Vital MX Poll: JGRMX/Yoshimura/Suzuki vs. H.E.P Motorsports Suzuki 6

Vote for either Freddie Noren's RM-Z450 or Kyle Cunningham's RM-Z450.

Vital MX Poll: JGRMX/Yoshimura/Suzuki vs. H.E.P Motorsports Suzuki

Here we are looking at two 2020 Suzuki RM-Z450s. If you want to see more about the stock bike, which hasn't changed since 2018, check out the Suzuki section of our 2020 450 Shootout. Obviously, both JGR and H.E.P. change the Zook quite a bit to make it ready to compete on a professional level. Below we are going to dive into how the two teams decided to dial in their race bikes. Again, this is about the bike not the racer, and vote using the poll at the bottom of the page. 

Starting with the controls, JGR uses Pro Taper bars with ARC levers. They have 3D printed master cylinder protector rather than carbon like many other teams. On the HEP bike, we have Mika 1-1/8 bars and Works Connection levers. No master cylinder protection there. 

Factory Suzuki triple clamps are on the JGR bike. A lot of care is taken in the radius of the edges to fine tune the flex characters. The HEP machine has the ever-popular Xtrig ROCS clamps. 


Looking at the front brake set up, the JGR bike takes this one for sure. That factory, polished, oversized caliper is sweet. Though its hard to see, they are also running a floating rotor. 


There's a lot to check out here. JGR has developed a race head for their bikes that you can buy yourself, which we've also tested. It makes a huge difference on the RM-Z450. Take a look at the difference in engine hangers. The HEP seems to be stock, at least in shape, but the JGR mount is totally reshaped. It is actually thicker than stock, but as you can see, much narrower. Also notice the clutch cable routing. On the stock bike, it is mounted with one bolt that just isn't strong enough. Both Suzukis have a different, beefier mounting for the cable. JGR is rocking a Hinson ignition cover and HEP has WC plugs on theirs. Lastly you can see some data acquisition with the wire and plug under the ignition cover on the JGR bike that HEP doesn't have. Also, Noren runs his shifter crazy high!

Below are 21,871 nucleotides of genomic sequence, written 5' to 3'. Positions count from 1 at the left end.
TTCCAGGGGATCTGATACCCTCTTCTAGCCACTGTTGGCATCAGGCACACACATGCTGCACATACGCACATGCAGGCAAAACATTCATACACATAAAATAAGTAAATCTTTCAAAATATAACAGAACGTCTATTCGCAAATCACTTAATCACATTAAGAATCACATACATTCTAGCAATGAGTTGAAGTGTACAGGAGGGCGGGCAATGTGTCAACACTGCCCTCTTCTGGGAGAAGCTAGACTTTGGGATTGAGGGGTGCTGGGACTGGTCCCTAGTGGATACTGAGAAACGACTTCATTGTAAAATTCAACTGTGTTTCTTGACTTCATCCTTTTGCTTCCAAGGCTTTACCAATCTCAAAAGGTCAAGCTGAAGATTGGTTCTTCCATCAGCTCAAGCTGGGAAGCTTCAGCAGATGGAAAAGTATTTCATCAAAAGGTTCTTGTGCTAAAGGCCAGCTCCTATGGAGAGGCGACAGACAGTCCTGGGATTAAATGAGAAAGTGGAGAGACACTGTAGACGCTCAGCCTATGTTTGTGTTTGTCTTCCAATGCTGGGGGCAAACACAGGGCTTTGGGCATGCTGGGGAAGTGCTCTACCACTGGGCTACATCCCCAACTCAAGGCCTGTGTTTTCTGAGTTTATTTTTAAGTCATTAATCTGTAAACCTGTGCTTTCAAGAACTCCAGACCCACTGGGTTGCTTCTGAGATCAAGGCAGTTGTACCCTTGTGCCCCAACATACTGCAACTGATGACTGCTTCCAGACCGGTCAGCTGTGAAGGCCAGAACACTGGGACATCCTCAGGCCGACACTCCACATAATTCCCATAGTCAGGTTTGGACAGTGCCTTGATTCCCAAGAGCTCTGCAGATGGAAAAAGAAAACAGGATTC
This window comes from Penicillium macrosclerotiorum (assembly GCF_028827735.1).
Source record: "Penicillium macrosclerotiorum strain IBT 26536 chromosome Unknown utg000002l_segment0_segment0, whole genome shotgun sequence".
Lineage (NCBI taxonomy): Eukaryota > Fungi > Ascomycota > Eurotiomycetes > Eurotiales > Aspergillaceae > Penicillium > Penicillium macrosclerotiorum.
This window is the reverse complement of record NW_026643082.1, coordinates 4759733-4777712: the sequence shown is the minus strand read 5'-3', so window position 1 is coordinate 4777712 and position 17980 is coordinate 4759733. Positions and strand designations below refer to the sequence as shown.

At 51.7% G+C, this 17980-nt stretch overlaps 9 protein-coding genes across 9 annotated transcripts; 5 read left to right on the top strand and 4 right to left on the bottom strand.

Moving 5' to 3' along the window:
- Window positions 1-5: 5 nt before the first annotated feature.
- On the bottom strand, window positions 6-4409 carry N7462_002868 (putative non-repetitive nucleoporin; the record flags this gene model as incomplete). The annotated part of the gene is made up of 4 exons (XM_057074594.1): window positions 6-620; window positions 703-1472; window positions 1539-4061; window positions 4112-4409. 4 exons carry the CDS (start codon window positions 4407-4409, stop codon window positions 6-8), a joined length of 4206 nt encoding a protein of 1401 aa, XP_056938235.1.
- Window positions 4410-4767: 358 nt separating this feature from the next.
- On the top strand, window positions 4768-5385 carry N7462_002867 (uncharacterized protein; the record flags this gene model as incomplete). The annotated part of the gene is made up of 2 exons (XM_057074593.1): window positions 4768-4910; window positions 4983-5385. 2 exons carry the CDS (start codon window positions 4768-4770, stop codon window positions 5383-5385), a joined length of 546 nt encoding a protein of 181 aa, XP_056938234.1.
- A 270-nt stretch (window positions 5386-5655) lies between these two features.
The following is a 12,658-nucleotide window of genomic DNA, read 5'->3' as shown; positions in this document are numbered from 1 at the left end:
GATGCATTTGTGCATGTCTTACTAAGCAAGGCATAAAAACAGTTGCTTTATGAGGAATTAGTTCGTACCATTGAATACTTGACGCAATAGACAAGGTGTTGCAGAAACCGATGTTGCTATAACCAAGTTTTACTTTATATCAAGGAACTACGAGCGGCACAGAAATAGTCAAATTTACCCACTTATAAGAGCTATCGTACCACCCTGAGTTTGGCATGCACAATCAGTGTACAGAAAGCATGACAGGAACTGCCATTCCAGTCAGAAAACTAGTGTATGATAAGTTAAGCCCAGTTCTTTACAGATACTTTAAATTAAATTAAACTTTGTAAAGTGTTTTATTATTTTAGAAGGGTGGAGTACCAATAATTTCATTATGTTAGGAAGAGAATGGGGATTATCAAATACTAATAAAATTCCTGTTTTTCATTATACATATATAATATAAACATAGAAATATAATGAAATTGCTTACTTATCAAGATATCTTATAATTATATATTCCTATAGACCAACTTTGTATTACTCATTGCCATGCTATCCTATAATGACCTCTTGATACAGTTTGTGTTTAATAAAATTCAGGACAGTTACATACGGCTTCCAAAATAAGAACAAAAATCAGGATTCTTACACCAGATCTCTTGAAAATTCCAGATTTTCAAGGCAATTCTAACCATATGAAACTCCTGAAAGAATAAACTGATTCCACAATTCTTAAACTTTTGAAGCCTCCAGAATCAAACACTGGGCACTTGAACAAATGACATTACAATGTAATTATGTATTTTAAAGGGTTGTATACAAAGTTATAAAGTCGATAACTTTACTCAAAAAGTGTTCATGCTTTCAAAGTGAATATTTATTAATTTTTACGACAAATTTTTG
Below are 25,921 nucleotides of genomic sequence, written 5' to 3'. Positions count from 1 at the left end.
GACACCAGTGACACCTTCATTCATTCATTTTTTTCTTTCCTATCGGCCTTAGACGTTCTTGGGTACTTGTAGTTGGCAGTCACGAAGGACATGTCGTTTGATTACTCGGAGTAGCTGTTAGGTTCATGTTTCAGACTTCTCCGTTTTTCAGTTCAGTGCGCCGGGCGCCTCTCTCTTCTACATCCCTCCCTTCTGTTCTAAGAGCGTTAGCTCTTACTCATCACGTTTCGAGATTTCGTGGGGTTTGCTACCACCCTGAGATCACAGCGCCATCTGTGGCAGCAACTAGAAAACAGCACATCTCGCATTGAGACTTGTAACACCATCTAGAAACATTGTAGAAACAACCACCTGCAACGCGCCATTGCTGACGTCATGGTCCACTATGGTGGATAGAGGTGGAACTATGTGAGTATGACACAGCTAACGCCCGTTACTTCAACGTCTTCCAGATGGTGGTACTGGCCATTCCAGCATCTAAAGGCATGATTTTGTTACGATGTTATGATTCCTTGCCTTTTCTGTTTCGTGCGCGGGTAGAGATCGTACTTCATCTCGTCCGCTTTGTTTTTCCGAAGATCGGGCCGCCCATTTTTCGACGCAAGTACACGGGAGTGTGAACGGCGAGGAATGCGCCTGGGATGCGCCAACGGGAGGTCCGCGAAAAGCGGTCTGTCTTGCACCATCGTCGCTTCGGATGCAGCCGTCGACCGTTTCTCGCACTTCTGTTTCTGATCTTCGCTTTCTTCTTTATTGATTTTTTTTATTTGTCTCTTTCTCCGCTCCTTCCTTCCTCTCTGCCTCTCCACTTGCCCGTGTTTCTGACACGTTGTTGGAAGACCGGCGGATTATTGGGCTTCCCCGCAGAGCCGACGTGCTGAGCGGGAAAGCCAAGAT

Unless the bike wasn't completely ready, Noren is runny stock pegs versus HEP's ti pegs. 


Both have Yoshimura RS-12 systems. The headers are a little different (below) but the mufflers look identical. 



Again, engine mounts are a big difference (behind the kick starter). The JGR bike has a black engine case with a custom layout for the oil filter cover and water pump. On the HEP bike, they are running the Boyesen Super Cooler. And obviously different clutches and covers. 


From a looks and trickness standpoint, the Akro skidplate on JGR is rad. But from a practical standpoint, the Acerbis skidplate without holes and just one center bolt would probably be better for the weekend warrior. 


Out back, nothing too surprising. JGR has their own linkage, and custom axle, axle block, and chain adjuster bolts and nuts. Tucked under the guard is a larger rear caliper. HEP is running black Excel A60 rims where JGR has the more standard Excel Takasago. 


Fully ribbed versus triple ribs. Noren's seat hump looks a little bigger, but so many guys run seat humps now, it is weird to se a bike without one. 


Showa versus Ohlins for the shocks. HEP has their Ohlins suspension taken care of by Noleen Suspension. 

One last look at those fork lowers - Showa versus Ohlins forks. We can't decide which is cooler! 

Vital MX Poll

JGRMX/Yoshimura/Suzuki vs. H.E.P. Motorsports Suzuki

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